|Institution:||University of Washington|
|Keywords:||community intervention; healthy youth development; longitudinal studies; protective factors; universal prevention; youth problem behaviors; Social work|
|Full text PDF:||http://hdl.handle.net/1773/27585|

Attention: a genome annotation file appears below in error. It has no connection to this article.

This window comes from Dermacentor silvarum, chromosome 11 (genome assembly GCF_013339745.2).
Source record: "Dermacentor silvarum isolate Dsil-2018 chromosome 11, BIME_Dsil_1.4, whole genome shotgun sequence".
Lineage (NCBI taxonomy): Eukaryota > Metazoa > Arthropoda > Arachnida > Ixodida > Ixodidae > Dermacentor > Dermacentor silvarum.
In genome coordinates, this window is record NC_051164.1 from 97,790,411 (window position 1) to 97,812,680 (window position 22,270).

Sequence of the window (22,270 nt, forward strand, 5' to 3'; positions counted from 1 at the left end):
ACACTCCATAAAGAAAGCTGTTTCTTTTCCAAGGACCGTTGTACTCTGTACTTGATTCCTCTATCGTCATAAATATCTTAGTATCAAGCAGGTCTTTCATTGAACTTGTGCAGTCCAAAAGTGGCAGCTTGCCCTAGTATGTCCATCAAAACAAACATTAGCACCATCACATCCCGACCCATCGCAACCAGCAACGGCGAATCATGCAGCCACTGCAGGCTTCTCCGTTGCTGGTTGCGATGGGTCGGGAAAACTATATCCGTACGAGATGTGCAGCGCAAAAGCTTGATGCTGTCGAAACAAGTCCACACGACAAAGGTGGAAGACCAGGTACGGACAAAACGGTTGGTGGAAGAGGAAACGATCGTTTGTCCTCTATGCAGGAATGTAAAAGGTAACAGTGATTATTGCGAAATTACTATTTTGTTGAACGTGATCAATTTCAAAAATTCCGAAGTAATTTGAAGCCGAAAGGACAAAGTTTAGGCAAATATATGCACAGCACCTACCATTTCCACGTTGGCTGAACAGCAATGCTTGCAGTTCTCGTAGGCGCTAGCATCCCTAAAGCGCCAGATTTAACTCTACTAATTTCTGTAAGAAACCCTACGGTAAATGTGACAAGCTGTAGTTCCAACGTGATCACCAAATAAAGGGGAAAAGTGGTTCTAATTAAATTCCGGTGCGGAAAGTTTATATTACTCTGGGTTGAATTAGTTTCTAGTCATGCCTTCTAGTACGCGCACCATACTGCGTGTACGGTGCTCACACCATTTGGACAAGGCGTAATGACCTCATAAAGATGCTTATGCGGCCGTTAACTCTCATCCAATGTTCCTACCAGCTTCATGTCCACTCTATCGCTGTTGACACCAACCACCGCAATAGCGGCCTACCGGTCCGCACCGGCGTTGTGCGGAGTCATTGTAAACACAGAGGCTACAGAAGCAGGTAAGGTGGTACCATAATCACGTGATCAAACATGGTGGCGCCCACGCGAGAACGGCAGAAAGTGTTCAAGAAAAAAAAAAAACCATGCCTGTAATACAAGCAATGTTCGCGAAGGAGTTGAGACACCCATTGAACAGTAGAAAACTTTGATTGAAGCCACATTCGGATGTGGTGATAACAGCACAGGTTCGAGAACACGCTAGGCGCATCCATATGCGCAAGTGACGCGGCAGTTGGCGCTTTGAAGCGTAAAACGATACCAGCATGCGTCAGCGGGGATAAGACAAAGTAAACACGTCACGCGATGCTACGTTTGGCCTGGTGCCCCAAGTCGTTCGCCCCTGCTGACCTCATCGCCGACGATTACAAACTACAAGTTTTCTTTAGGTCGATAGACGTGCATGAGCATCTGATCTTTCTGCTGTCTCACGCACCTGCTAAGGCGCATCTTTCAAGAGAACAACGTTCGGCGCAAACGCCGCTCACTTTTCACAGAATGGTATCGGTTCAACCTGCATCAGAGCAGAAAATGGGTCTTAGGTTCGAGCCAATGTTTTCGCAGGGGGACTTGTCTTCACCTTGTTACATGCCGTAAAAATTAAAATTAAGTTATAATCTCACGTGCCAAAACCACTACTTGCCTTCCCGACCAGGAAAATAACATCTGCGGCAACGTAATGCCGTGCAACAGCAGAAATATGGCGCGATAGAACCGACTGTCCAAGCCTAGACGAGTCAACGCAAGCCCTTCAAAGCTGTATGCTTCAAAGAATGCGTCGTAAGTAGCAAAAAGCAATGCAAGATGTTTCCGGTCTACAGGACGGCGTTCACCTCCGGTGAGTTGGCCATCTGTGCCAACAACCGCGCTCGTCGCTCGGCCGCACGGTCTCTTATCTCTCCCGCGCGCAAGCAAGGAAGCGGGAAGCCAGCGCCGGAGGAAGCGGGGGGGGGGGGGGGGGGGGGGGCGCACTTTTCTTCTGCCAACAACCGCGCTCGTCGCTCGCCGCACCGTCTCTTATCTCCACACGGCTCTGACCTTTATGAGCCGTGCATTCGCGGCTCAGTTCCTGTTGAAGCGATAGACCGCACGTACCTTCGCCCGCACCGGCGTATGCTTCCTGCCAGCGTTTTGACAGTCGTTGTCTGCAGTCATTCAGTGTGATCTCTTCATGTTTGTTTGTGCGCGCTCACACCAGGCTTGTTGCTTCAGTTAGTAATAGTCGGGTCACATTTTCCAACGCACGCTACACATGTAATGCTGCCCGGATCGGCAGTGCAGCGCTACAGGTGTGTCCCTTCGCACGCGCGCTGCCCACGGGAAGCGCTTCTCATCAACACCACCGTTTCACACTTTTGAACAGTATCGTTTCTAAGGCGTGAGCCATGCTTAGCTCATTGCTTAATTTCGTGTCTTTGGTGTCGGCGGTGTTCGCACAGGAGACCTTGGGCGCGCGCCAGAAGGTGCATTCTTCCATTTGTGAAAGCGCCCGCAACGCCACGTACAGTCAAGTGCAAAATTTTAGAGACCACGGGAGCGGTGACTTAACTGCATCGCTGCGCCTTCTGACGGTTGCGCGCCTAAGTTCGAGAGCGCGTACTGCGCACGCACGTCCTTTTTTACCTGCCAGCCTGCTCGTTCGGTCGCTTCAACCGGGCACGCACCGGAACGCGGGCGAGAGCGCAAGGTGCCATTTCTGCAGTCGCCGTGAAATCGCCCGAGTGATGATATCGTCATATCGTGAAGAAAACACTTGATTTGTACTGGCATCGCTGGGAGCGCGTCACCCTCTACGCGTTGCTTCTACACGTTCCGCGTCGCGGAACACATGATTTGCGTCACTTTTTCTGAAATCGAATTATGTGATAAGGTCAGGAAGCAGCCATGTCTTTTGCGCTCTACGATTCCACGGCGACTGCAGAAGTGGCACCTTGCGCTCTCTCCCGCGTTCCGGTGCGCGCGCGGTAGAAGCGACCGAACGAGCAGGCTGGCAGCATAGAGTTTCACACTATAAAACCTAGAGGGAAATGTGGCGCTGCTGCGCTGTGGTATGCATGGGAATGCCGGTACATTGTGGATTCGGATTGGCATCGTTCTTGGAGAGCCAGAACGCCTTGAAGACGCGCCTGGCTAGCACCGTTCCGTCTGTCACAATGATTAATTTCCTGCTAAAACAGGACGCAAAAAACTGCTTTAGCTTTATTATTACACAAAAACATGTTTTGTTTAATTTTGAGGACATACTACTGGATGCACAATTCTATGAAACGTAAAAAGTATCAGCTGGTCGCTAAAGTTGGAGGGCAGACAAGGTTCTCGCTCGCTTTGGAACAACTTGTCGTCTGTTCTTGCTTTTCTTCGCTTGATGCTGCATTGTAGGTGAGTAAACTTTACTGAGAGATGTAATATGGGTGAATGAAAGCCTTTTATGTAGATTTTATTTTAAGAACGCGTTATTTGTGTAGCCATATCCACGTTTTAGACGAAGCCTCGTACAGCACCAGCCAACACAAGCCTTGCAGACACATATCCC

Using empirical evidence to inform social work practice is consistent with the profession's commitment to beneficence and avoiding harm. Thirty years of prevention research has produced a wealth of tested-and effective programs that target known risk and protective factors for social, emotional, and behavioral health. Ineffective or untested strategies based on intuition, however, are largely being used. This dissertation study integrates the strengths perspective with prevention principles and investigates the development and role of protective factors to provide evidence for improving community-based prevention. Data come from the Community Youth Development Study, the first randomized-controlled trial of Communities That Care (CTC). CTC is a science-based community prevention system that mobilizes community coalitions to promote healthy youth development. The first paper examined the developmental trajectories of youth protective factors and the extent to which the trajectories vary by gender. Findings indicated that youth protective factors declined through middle school but the trajectories changed as youth entered high school - protective factors either slowed in the rate of decline or increased. Although females reported significantly higher levels of protective factors, there was no evidence of differential trajectories by gender. The second paper examined the variation in the sustained effect of CTC on youth protective factors. Findings suggested that the effect of CTC on increasing youth protective factors was sustained beyond the implementation phase for males but not for females. Furthermore, findings indicated that CTC had a more positive effect on protective factors among low-risk males. Finally, the third paper tested whether the effect of CTC on youth protective factors mediates the effect of CTC on youth behavioral outcomes such as delinquency and substance use. CTC significantly affected levels of four protective factors measured at grade 8, and the levels of these protective factors at grade 8 significantly mediated the effect of CTC on youth delinquency and smoking behaviors in grade 10. The results of this dissertation contribute to the understanding of youth protective factors and make specific implications for strength-based community prevention strategies that seek to achieve healthy youth development by building protection.